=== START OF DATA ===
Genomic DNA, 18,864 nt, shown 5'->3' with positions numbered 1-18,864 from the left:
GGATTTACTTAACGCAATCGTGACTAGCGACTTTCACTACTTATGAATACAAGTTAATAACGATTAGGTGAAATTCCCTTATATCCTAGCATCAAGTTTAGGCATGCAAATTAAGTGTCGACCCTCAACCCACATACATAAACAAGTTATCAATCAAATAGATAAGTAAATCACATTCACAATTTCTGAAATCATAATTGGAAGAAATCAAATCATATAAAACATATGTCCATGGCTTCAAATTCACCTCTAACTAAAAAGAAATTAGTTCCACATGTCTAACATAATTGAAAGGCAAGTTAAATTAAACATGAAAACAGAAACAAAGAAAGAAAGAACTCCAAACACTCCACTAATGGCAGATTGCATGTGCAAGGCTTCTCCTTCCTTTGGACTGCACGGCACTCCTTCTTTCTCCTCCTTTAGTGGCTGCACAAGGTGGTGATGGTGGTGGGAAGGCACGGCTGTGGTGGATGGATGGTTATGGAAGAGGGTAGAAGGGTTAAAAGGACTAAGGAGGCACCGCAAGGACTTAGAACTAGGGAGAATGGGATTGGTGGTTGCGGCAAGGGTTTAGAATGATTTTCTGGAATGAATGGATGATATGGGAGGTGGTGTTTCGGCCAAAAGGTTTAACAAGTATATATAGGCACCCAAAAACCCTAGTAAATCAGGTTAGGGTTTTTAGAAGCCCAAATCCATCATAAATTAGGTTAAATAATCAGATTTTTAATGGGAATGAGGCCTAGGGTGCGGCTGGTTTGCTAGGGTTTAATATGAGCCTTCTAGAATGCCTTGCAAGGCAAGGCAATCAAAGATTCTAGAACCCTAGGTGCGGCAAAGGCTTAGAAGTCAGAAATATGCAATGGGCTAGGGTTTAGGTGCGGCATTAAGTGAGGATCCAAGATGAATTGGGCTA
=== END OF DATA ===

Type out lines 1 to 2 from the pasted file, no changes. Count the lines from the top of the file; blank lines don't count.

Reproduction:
Genomic DNA, 18,864 nt, shown 5'->3' with positions numbered 1-18,864 from the left:
GGATTTACTTAACGCAATCGTGACTAGCGACTTTCACTACTTATGAATACAAGTTAATAACGATTAGGTGAAATTCCCTTATATCCTAGCATCAAGTTTAGGCATGCAAATTAAGTGTCGACCCTCAACCCACATACATAAACAAGTTATCAATCAAATAGATAAGTAAATCACATTCACAATTTCTGAAATCATAATTGGAAGAAATCAAATCATATAAAACATATGTCCATGGCTTCAAATTCACCTCTAACTAAAAAGAAATTAGTTCCACATGTCTAACATAATTGAAAGGCAAGTTAAATTAAACATGAAAACAGAAACAAAGAAAGAAAGAACTCCAAACACTCCACTAATGGCAGATTGCATGTGCAAGGCTTCTCCTTCCTTTGGACTGCACGGCACTCCTTCTTTCTCCTCCTTTAGTGGCTGCACAAGGTGGTGATGGTGGTGGGAAGGCACGGCTGTGGTGGATGGATGGTTATGGAAGAGGGTAGAAGGGTTAAAAGGACTAAGGAGGCACCGCAAGGACTTAGAACTAGGGAGAATGGGATTGGTGGTTGCGGCAAGGGTTTAGAATGATTTTCTGGAATGAATGGATGATATGGGAGGTGGTGTTTCGGCCAAAAGGTTTAACAAGTATATATAGGCACCCAAAAACCCTAGTAAATCAGGTTAGGGTTTTTAGAAGCCCAAATCCATCATAAATTAGGTTAAATAATCAGATTTTTAATGGGAATGAGGCCTAGGGTGCGGCTGGTTTGCTAGGGTTTAATATGAGCCTTCTAGAATGCCTTGCAAGGCAAGGCAATCAAAGATTCTAGAACCCTAGGTGCGGCAAAGGCTTAGAAGTCAGAAATATGCAATGGGCTAGGGTTTAGGTGCGGCATTAAGTGAGGATCCAAGATGAATTGGGCTA